Figure 1: Dr Jean-Michael Dayer (Photograph personally provided for use in this article).

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Coining of the term TNF - work of Lloyd Old's and Anthony Cerami's teams including Jean-Michel Dayer and Bruce Beutler (Nobel Laureate)

There has been some confusion among biologists regarding the discovery and coining of the term TNF. In hindsight, the reason for this confusion is easy to understand. Historically, it was Carswell et al[30] at the Memorial Sloan-Kettering Cancer Center, New York, who published their seminal work in the prestigious ‘Proceedings of the National Academy of Science USA’ in 1975. Using the model of sarcoma Meth A and other transplanted tumours caused by endotoxins, they demonstrated that mice primed with substances inducing non-specific hyperplasia of the reticuloendothelial system (e.g. BCG, Zymosan, Corynebacteria) release a substance that caused haemorrhagic necrosis mimicking the effect of endotoxin itself. They gave it a name, ‘tumour necrosis factor’ or simply TNF, not the best of names yet; this is the name being used until today. Being an experimental finding in mice, it failed to receive the desired attention of the researchers. Exactly 10 years later, Beutler et al[31] at the Rockefeller University, New York (just across the street from Lloyd Old's laboratory at the Memorial Sloan-Kettering), published the first demonstration of the important role of TNF in the pathogenesis of disease. The significance of the work done by Beutler and his colleagues on TNF was elegantly emphasised by Jan Vilček in 2008.[32] Having something to do with disease pathogenesis, the discovery of TNF caught the imagination of basic researchers and clinicians alike around the world. There are two important points about the paper by Beutler et al[31]: (i) the first author Bruce Beutler together with Jules A. Hoffmann went on to share the 2011 Nobel Prize in Physiology or Medicine for ‘their discoveries concerning the activation of innate immunity’, (ii) the paper appeared exactly 10 yr after the report from Lloyd Old's Laboratory that had described and used the term ‘TNF’. In all fairness to Beutler and colleagues, they had simultaneously used the term cachectin and TNF in this 1985 paper. Cerami must be credited for building a team of brilliant biologists and immunologists that had besides Beutler, others including the famous Swiss scientist Jean-Michel Dayer (his work already described above). This group published a series of papers describing a lipoprotein lipase-suppressing hormone secreted by endotoxin-induced RAW 264.7 cells that they named ‘cachectin’. Nevertheless, they also mentioned the name TNF for the same molecule[33],[34],[35] [Figure 2] and [Figure 3].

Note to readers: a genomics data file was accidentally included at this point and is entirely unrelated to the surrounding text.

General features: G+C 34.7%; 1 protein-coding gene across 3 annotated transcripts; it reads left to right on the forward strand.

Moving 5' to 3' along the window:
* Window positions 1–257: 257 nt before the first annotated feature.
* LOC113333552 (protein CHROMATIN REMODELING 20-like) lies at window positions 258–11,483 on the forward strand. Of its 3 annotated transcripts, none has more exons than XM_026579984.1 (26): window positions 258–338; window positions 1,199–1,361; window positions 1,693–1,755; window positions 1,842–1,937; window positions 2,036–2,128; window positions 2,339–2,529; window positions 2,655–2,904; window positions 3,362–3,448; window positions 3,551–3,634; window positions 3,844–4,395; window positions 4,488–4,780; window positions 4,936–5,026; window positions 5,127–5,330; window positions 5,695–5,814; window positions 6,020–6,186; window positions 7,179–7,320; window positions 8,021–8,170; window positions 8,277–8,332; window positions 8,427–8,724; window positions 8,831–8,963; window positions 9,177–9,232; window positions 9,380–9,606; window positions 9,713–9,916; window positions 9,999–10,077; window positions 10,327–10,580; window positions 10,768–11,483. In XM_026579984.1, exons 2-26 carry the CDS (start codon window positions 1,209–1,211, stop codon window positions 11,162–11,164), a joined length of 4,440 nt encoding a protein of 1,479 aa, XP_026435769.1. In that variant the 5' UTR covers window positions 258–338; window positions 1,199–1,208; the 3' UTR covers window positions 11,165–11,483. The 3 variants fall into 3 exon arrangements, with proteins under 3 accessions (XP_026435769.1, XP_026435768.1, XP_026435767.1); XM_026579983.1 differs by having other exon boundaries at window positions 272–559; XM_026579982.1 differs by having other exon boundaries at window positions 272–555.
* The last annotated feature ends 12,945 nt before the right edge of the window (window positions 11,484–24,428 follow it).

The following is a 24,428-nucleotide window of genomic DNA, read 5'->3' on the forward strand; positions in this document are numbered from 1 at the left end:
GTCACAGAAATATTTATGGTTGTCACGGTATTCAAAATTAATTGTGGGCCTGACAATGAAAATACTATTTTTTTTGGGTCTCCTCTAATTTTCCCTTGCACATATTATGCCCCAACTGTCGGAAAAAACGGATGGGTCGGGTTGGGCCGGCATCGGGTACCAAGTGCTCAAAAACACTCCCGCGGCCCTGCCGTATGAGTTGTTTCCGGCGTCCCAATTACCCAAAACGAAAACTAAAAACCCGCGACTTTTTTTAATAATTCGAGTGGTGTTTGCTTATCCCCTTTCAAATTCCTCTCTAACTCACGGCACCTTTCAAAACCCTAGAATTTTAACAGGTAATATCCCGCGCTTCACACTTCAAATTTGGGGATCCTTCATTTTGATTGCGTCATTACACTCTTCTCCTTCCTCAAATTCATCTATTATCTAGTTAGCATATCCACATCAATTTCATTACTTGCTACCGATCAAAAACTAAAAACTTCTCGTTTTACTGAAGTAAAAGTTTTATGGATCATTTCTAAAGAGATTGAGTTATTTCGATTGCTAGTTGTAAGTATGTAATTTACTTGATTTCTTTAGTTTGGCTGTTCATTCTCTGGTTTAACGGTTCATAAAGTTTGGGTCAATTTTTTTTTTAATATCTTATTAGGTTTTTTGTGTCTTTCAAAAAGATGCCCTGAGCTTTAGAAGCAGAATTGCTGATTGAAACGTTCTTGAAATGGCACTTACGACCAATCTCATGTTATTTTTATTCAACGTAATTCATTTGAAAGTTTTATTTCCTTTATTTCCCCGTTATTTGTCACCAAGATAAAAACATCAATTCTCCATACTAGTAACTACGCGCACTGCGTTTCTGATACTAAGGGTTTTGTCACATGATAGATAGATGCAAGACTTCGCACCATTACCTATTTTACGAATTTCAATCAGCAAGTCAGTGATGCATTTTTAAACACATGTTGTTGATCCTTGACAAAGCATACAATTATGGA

Figure 2: Dr Anthony (Toni) Cerami (Photograph personally provided for use in this article).

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Figure 3: Dr Bruce Beutler (Courtesy: Brian Coates for UT Southwestern medical Center).

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Most endeavours of great value require some inspiration, a lot of perspiration and a little bit of luck. Cerami's main work was on ‘Neglected Tropical Diseases’ for which he frequently travelled to Africa making Kenya as his base station. There he became interested in the dramatic wasting in cattle suffering from African sleeping sickness caused by protozoa, Trypanosoma brucei spread by Tsetse flies. He established that the blood of these cattle carried a molecule that caused wasting. Further work on this molecule led to the discovery of ‘cachectin’. It was then argued that if a neutralizing antibody to cachectin is administered, the cachexia (and the other ill effects of cachectin) could be reversed. However, most devastatingly, in his experiments in Kenya, the administration of antibodies against cachectin to cattle suffering from ‘sleeping sickness’ caused their death. The failed experiment was a great deal of disappointment for team-Cerami[36]. The failure of cachectin/TNF antibody in the treatment of sepsis became one of the main stumbling blocks for several investigators in later years including Ravinder Nath Maini and Marc Feldmann when they wanted a small amount of mAb against TNF for human trials in another disease namely RA. Most Biotechnology Companies did not agree to initiate clinical trials in humans. In later studies on the use of anti-TNF in sepsis in mice, it became clear that the issue had to do with the timing of administration of antibodies; given before the onset of sepsis, it completely prevented the clinical features but not in an established infection[31]. However, by then, the reputation of mAb as therapeutic agents had taken a hit.

Purification and cDNA cloning of TNF: Meeting of 25 scientists at the Memorial Sloan-Kettering Cancer Center, New York, December 1984 - Lloyd Old and Jan Vilček to the fore